The vibrating world of spiders can be further explored at Arachnophilia.net, a living archive of coexistences developed by Studio Tomás Saraceno and the Arachnophilia team, and through the Arachnomancy App.
Tomás Saraceno was born in 1973 in Tucuman, Argentina. His practice is elevated by the concepts linking art, life science and the social sciences. He studied architecture at Universidad Nacional de Buenos Aires in Argentina and received postgraduate degrees from Escuela Superior de Bellas Artes de la Nación Ernesto de la Cárcova, Buenos Aires and Staatliche Hochschule für Bildende Künste - Städelschule, Frankfurt. In the past decade he has collaborated with the Massachusetts Institute of Technology, Max Planck Institute, the Nanyang Technological University, the Imperial College London and the Natural History Museum London. With an emphasis on collaborative interaction he also became the first person to scan, reconstruct and reimagine spiders' weaved spatial habitats, and possesses the only three-dimensional spider web collection in existence. Saraceno lectures in institutions worldwide. He directed the Institute of Architecture-related Art (IAK) at Braunschweig University of Technology, Germany (2014–2016) and has held residencies at Centre National d'Études Spatiales (2014–2015), MIT Center for Art, Science & Technology (2012≥–ongoing) and Atelier Calder (2010), among others.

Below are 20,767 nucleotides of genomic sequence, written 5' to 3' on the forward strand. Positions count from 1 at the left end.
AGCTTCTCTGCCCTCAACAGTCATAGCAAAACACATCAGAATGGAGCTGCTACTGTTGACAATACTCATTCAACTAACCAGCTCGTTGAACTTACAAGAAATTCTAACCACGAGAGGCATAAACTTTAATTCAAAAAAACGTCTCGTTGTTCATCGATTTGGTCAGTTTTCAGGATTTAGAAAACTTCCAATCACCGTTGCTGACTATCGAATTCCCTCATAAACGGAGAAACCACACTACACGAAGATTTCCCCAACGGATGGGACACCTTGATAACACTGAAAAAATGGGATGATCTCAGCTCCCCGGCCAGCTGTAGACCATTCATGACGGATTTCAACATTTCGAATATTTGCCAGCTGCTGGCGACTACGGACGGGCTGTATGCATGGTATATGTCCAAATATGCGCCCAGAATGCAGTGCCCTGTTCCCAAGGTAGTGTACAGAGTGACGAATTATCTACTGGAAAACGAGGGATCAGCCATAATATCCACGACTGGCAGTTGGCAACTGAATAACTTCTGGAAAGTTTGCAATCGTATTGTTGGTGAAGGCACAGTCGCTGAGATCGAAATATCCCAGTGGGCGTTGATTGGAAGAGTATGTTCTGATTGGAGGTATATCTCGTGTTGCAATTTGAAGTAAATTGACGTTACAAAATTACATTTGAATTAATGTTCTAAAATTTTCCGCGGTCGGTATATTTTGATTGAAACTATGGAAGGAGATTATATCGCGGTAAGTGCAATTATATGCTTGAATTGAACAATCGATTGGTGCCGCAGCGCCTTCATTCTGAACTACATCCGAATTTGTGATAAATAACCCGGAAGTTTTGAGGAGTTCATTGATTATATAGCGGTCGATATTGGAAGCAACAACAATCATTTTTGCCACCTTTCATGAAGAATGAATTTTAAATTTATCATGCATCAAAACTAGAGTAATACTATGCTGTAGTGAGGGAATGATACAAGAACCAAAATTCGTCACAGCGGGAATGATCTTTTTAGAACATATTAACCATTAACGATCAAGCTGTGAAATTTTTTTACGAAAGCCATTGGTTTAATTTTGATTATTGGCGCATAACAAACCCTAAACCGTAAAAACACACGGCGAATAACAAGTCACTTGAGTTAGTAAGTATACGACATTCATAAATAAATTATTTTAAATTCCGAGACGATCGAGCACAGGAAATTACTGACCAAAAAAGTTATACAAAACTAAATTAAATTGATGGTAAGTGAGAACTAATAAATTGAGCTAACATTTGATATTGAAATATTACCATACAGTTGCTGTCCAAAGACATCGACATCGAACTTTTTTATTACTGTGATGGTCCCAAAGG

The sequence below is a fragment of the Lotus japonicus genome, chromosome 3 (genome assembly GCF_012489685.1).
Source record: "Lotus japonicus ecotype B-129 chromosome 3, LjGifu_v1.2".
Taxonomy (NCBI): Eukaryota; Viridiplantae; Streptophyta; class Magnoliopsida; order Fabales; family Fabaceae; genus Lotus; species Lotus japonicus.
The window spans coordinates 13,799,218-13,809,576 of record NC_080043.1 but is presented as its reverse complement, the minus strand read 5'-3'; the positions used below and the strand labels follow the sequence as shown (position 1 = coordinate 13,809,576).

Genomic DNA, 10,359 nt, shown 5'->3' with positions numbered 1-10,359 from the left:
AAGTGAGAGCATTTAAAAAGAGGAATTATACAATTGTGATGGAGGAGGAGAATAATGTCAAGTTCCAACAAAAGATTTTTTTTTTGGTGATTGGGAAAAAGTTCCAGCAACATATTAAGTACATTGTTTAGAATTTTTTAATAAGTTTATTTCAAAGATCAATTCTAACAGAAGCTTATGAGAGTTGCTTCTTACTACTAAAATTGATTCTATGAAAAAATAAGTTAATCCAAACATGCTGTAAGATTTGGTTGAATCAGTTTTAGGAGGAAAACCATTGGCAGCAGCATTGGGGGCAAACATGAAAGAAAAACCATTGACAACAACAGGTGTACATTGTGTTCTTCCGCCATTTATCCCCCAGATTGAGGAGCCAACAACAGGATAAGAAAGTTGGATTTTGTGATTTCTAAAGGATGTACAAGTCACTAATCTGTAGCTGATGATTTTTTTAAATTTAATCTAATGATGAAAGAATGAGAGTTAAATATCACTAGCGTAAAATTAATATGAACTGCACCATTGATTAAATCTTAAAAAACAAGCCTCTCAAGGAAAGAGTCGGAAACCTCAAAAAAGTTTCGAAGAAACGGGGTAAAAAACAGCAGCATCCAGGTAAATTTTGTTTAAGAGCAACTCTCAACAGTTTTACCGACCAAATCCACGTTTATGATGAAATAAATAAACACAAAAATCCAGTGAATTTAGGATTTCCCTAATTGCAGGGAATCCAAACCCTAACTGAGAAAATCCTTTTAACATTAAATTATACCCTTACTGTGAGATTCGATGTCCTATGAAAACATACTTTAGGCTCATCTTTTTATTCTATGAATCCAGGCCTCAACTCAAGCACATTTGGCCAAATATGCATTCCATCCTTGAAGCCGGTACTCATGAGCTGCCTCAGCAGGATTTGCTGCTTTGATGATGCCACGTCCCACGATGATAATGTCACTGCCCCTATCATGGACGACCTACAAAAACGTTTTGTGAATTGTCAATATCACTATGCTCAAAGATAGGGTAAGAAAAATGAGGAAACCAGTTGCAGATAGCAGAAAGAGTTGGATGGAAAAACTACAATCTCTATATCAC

Tomás Saraceno's work has recently been exhibited at the 58th International Art Exhibition - La Biennale di Venezia, May You Live In Interesting Times, curated by Ralph Rugoff; ON AIR: Carte Blanche to Tomás Saraceno, Palais de Tokyo, Paris (2018), curated by Rebecca Lamarche-Vadel; A Thermodynamic Imaginary, Museum of Art, Architecture and Technology, Lisbon (2018), curated by Pedro Gadanho; How to Entangle the Universe in a Spider's Web, Museo de Arte Moderno, Buenos Aires (2017), curated by Victoria Noorthoorn; Stillness in Motion - Cloud Cities, San Francisco Museum of Modern Art (2016), curated by Joseph Becker; Arachnid Orchestra. Jam Session, NTU Centre for Contemporary Art, Singapore (2015); Becoming Aerosolar, 21er Haus, Vienna (2015); Aerocene, Solutions COP21, Grand Palais, Paris (2015); Cosmic Jive. Tomás Saraceno: The Spider Sessions, Museo d'Arte Contemporanea di Villa Croce, Genova (2014); In Orbit, K21, Düsseldorf (2013–ongoing); Tomás Saraceno on the Roof: Cloud City, Roof Garden Installation, Metropolitan Museum of Art, New York (2012); On Space Time Foam, Hangar Bicocca, Milan (2012); and Cloud Cities, Hamburger Bahnhof-Museum für Gegenwart, Berlin (2011). His work is included in many international collections, among them the Bauhaus Museum, Weimar; The Museum of Modern Art, New York; SFMOMA, San Francisco; Walker Art Center, Minneapolis; Nationalgalerie, and StaatlicheMuseen zu Berlin, Berlin.
Press release courtesy Esther Schipper.